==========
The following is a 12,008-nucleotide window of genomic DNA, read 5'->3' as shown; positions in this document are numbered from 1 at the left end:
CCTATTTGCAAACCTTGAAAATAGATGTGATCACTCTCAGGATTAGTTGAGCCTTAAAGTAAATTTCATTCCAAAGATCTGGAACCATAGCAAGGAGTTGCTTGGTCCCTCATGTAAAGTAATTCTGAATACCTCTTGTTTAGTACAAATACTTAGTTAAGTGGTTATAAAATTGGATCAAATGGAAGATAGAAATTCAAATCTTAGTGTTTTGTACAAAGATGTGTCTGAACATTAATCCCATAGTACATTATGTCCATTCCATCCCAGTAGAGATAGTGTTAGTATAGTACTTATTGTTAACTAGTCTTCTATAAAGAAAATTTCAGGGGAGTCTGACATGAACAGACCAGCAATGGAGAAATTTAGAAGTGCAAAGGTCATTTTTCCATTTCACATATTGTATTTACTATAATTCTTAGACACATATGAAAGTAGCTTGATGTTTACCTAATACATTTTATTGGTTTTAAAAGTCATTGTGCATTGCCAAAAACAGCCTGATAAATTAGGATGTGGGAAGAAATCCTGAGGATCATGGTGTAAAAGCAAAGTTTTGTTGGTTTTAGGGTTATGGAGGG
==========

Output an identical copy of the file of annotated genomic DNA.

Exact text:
The following is a 12,008-nucleotide window of genomic DNA, read 5'->3' as shown; positions in this document are numbered from 1 at the left end:
CCTATTTGCAAACCTTGAAAATAGATGTGATCACTCTCAGGATTAGTTGAGCCTTAAAGTAAATTTCATTCCAAAGATCTGGAACCATAGCAAGGAGTTGCTTGGTCCCTCATGTAAAGTAATTCTGAATACCTCTTGTTTAGTACAAATACTTAGTTAAGTGGTTATAAAATTGGATCAAATGGAAGATAGAAATTCAAATCTTAGTGTTTTGTACAAAGATGTGTCTGAACATTAATCCCATAGTACATTATGTCCATTCCATCCCAGTAGAGATAGTGTTAGTATAGTACTTATTGTTAACTAGTCTTCTATAAAGAAAATTTCAGGGGAGTCTGACATGAACAGACCAGCAATGGAGAAATTTAGAAGTGCAAAGGTCATTTTTCCATTTCACATATTGTATTTACTATAATTCTTAGACACATATGAAAGTAGCTTGATGTTTACCTAATACATTTTATTGGTTTTAAAAGTCATTGTGCATTGCCAAAAACAGCCTGATAAATTAGGATGTGGGAAGAAATCCTGAGGATCATGGTGTAAAAGCAAAGTTTTGTTGGTTTTAGGGTTATGGAGGG